If you mention the name of a college in your personal statement on the common application, it is likely that you will live to regret it. Frequently, this egregious error is bemoaned by college admission counselors in backroom conversations, for example: "...and that is what I hope to bring to the Bucknell campus community" sent to rival Lafayette College since both accept the common application. To avoid this egg on your face and the ensuing regret, use the Avery Advantage approach: don't mention names.

Nicholas Umphrey

Being organized!

Disorganized students really struggle with this process. If a student is organized, gets parts of their application in on time without prodding, I know they are ready for the demands of college. If they struggle, then hopefully they learn from this experience. Keep a binder with folders in it for each school, and another one of financial aid and scholarships. Also keep a calendar of some sort to keep track of deadlines. Please allow teachers and counselors at least two weeks to complete a recommendation for you. Bringing it in the day before makes it so 1) teachers or counselors will not have the time to write a thoughtful letter and 2) they are probably not happy with you waiting until the last minute, and making your problem their problem. Most of the time, you have plenty of time to get your things together, there is really no reason to procrastinate.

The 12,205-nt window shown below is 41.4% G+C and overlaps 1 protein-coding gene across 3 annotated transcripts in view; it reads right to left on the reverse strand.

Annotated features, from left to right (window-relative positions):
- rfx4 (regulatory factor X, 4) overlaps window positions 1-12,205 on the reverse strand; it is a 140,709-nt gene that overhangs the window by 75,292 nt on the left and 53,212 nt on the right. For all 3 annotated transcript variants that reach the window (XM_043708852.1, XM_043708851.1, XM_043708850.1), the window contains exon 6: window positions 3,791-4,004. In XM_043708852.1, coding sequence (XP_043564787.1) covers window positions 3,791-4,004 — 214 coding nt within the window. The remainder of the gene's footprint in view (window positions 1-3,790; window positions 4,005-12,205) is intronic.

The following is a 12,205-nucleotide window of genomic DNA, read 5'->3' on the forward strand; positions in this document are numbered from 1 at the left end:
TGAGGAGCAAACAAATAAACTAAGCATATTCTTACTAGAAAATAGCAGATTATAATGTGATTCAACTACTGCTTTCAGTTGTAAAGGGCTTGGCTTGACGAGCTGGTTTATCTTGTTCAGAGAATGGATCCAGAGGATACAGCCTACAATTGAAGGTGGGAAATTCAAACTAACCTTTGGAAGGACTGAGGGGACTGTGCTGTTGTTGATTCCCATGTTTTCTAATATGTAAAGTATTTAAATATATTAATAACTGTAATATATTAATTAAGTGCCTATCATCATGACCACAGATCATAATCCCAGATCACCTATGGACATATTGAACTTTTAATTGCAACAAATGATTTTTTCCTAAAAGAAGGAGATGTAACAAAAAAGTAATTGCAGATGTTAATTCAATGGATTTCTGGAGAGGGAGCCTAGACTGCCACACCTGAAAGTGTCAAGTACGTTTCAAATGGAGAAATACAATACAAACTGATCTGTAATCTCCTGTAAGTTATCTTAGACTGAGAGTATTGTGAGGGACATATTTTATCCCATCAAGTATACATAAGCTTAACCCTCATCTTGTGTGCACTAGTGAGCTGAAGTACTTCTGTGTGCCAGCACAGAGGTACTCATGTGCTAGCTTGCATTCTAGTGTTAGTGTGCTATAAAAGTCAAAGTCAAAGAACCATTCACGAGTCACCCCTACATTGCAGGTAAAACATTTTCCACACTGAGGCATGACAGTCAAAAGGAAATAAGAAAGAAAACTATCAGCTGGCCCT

Sandy McMaster
College Admissions Consultant My College Hunt, LLC

Avoidable mistakes:

1) Not allowing enough time to work on your personal statement. Give yourself enough time to write, edit, rewrite, proof and rewrite some more. Even the best authors go through multiple drafts and iterations. 2) Not proofreading your applications. After the tenth application, seniors can go into data entry auto-drive. Don't submit your application with dumb mistakes. Let a parent or friend help you proof. Don't forget to print/preview! A lot of online applications will cut your essay off if you've gone over their character limit. 3) Waiting for the last minute to hit the submit button. Counselors advise students to allow up to 48 hours for application fee payments to be processed. Standardized test scores can take up to 2 weeks to be sent. College sites have been known to shut down (or dramatically slow down) right before midnight due to the enormous amount of last minute traffic.

Michelle Aronoff
Guidance Counselor

Keep your grades up!

Many students make the mistake of choosing an "easy" schedule for their senior year. Some students also start to let their grades slip after they've applied to their list of colleges. These are both big mistakes. Colleges want to see you continue to challenge yourself and continue to do your best academically and this can definitely affect their admission decision. In fact, colleges are within their right to revoke their offer of admission if your final transcript is not what they anticipated.

Carita Del Valle
Founder Academic Decisions

Thinking "you won't get into a good college"

Many students have this notion that they will not get into a good college if they aren't accepted into an ivy league or top tier public university. This is so far from the truth and the sooner students realize they will "land" in the correct place for them, the admissions process will be much more fun and fulfilling. There are over 3,000 college and universities in America alone - certainly there is a place for everyone!